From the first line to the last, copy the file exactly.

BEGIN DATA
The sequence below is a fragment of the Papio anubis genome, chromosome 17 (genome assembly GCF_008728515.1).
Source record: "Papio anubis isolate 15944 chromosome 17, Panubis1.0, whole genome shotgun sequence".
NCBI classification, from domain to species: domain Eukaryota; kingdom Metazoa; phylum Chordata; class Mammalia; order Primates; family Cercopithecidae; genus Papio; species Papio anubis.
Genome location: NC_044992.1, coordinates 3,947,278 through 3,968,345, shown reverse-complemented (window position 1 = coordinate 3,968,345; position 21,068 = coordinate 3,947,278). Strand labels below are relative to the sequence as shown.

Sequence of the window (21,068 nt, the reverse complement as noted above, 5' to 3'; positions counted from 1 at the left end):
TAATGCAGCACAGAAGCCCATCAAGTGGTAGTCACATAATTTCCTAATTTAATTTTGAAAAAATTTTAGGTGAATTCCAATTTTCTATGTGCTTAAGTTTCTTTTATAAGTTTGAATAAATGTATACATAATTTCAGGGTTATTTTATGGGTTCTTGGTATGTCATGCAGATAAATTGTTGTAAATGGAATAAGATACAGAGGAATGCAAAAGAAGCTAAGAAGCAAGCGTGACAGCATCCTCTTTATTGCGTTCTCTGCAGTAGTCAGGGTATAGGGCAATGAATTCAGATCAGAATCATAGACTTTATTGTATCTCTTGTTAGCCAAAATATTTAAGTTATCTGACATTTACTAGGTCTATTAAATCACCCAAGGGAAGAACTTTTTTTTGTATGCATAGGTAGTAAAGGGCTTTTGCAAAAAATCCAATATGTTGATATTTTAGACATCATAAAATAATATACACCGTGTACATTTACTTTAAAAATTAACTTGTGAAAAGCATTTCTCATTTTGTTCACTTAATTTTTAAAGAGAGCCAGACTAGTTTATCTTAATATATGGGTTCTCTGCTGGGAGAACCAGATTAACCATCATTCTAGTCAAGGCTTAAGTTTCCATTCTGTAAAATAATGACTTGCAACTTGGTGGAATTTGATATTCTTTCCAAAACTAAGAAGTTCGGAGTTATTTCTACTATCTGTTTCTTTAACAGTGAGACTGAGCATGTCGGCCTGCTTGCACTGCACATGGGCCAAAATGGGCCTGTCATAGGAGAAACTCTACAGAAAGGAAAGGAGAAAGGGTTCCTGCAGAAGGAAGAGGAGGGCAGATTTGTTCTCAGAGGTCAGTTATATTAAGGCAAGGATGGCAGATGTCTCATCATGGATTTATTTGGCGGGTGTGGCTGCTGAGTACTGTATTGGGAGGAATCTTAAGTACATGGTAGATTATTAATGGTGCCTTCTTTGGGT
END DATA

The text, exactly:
The sequence below is a fragment of the Papio anubis genome, chromosome 17 (genome assembly GCF_008728515.1).
Source record: "Papio anubis isolate 15944 chromosome 17, Panubis1.0, whole genome shotgun sequence".
NCBI classification, from domain to species: domain Eukaryota; kingdom Metazoa; phylum Chordata; class Mammalia; order Primates; family Cercopithecidae; genus Papio; species Papio anubis.
Genome location: NC_044992.1, coordinates 3,947,278 through 3,968,345, shown reverse-complemented (window position 1 = coordinate 3,968,345; position 21,068 = coordinate 3,947,278). Strand labels below are relative to the sequence as shown.

Sequence of the window (21,068 nt, the reverse complement as noted above, 5' to 3'; positions counted from 1 at the left end):
TAATGCAGCACAGAAGCCCATCAAGTGGTAGTCACATAATTTCCTAATTTAATTTTGAAAAAATTTTAGGTGAATTCCAATTTTCTATGTGCTTAAGTTTCTTTTATAAGTTTGAATAAATGTATACATAATTTCAGGGTTATTTTATGGGTTCTTGGTATGTCATGCAGATAAATTGTTGTAAATGGAATAAGATACAGAGGAATGCAAAAGAAGCTAAGAAGCAAGCGTGACAGCATCCTCTTTATTGCGTTCTCTGCAGTAGTCAGGGTATAGGGCAATGAATTCAGATCAGAATCATAGACTTTATTGTATCTCTTGTTAGCCAAAATATTTAAGTTATCTGACATTTACTAGGTCTATTAAATCACCCAAGGGAAGAACTTTTTTTTGTATGCATAGGTAGTAAAGGGCTTTTGCAAAAAATCCAATATGTTGATATTTTAGACATCATAAAATAATATACACCGTGTACATTTACTTTAAAAATTAACTTGTGAAAAGCATTTCTCATTTTGTTCACTTAATTTTTAAAGAGAGCCAGACTAGTTTATCTTAATATATGGGTTCTCTGCTGGGAGAACCAGATTAACCATCATTCTAGTCAAGGCTTAAGTTTCCATTCTGTAAAATAATGACTTGCAACTTGGTGGAATTTGATATTCTTTCCAAAACTAAGAAGTTCGGAGTTATTTCTACTATCTGTTTCTTTAACAGTGAGACTGAGCATGTCGGCCTGCTTGCACTGCACATGGGCCAAAATGGGCCTGTCATAGGAGAAACTCTACAGAAAGGAAAGGAGAAAGGGTTCCTGCAGAAGGAAGAGGAGGGCAGATTTGTTCTCAGAGGTCAGTTATATTAAGGCAAGGATGGCAGATGTCTCATCATGGATTTATTTGGCGGGTGTGGCTGCTGAGTACTGTATTGGGAGGAATCTTAAGTACATGGTAGATTATTAATGGTGCCTTCTTTGGGT